Should I Call 911 After a Car Accident in Ocala, FL?
Bill Allen | October 27, 2021 | Car Accidents
You’re out and about, running errands, and trying to stick to a tight schedule. Suddenly, bam! The tailgater behind you taps your bumper. Your to-do list is already a page long. Now, you can add taking down information, calling insurance, and getting your car fixed to the list. Do you really need to complicate things with a phone call to 911?
The answer to this question depends on several factors. And while it may seem easier in the moment to avoid police involvement, calling 911 could spare you headaches down the line. Keep reading to learn more about when to call 911 after a car accident.
What Does the Law Say?
In Florida, you must report an accident to the police when it involves:
- Property damages in excess of $500
If you would rather submit a report electronically, visit the website for the Florida Department of Highway Safety and Motor Vehicles.
Keep in mind that even minor damages add up fast. If your vehicle is a newer model, something as simple as a dented bumper could cost $500 or more.
With this in mind, ask the following question to determine whether you should call 911 after your accident.
Was Anyone Injured?
The crash may have seemed minor, but people could still be injured. Before you avoid a 911 call, make sure that all passengers in each of the cars are in good health. Ask about headaches, sprains, bruising, and whiplash.
Injuries are not uncommon after a car crash. You or the other driver could experience symptoms like:
- Spinal injuries
- Head injuries
- Broken bones
- Chronic pain
- Internal bleeding
If someone is injured, immediately call the police—even if you believe the injury to be minor.
Also, it’s important that you avoid moving the injured person if at all possible to avoid further damages. Of course, if someone is in danger from fire or oncoming traffic, you may carefully move them to a safe place.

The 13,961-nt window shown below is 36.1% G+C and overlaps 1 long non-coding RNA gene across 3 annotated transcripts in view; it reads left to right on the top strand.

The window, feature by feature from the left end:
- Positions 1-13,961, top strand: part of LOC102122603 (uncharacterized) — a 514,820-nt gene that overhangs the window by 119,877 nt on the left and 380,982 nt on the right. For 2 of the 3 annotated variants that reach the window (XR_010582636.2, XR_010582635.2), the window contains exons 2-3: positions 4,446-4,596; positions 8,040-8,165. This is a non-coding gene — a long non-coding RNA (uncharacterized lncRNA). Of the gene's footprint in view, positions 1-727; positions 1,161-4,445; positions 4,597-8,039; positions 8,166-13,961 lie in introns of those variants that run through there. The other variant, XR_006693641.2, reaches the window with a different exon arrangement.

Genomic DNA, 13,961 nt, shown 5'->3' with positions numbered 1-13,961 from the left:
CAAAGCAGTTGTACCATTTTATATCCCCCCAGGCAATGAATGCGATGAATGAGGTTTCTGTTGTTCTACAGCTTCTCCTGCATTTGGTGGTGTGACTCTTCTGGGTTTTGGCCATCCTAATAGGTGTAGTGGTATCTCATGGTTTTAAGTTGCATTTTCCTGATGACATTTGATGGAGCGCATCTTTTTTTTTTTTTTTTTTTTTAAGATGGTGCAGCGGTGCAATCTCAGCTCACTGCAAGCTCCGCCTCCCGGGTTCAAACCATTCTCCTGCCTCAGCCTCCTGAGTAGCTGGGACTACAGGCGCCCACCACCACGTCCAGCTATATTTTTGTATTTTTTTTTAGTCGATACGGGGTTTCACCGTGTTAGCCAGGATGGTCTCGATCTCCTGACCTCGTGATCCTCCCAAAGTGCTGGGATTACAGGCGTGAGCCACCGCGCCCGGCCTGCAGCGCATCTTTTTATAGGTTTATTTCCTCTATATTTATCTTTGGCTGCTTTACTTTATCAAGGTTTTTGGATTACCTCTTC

How Extensive Are the Damages?
If you think the damages add up to more than a few hundred dollars, call 911. The police will make a record of the accident and collect witness statements. If needed, the insurance company can use this information to evaluate your claim. If you need to make a personal injury claim, this evidence will be vital.
On average, a car crash in Florida costs around $7,500 for property damages alone. Add any injuries to the situation and the price rises steadily. If you were not at fault for the accident, you want to make sure those costs are covered by the other driver or their insurance.
Is the Other Driver Willing to Provide Their Information?
Drivers in Florida are legally obligated to exchange information after a car accident. If you get a sense that the driver may not cooperate, give the police a call.
While you wait, make sure that you avoid making any statements about fault, as they can be used against you later. Stay civil and respectful, keeping to the topic at hand.
Should You Call an Attorney, Too?
Just as it never hurts to call the police, it’s never a bad idea to call an attorney. A knowledgeable professional can help you navigate these potential problems:
- The other driver or insurance company will not cooperate
- It is not clear which driver is at fault
- You or the other driver are uninsured
- The accident resulted in a fatality
- The accident occurred in a construction, work, or school zone
- You do not agree with the police report
A little bit of support goes a long way when it comes to the aftermath of a car accident.
Contact Our Car Accident Law Firm in North Central Florida
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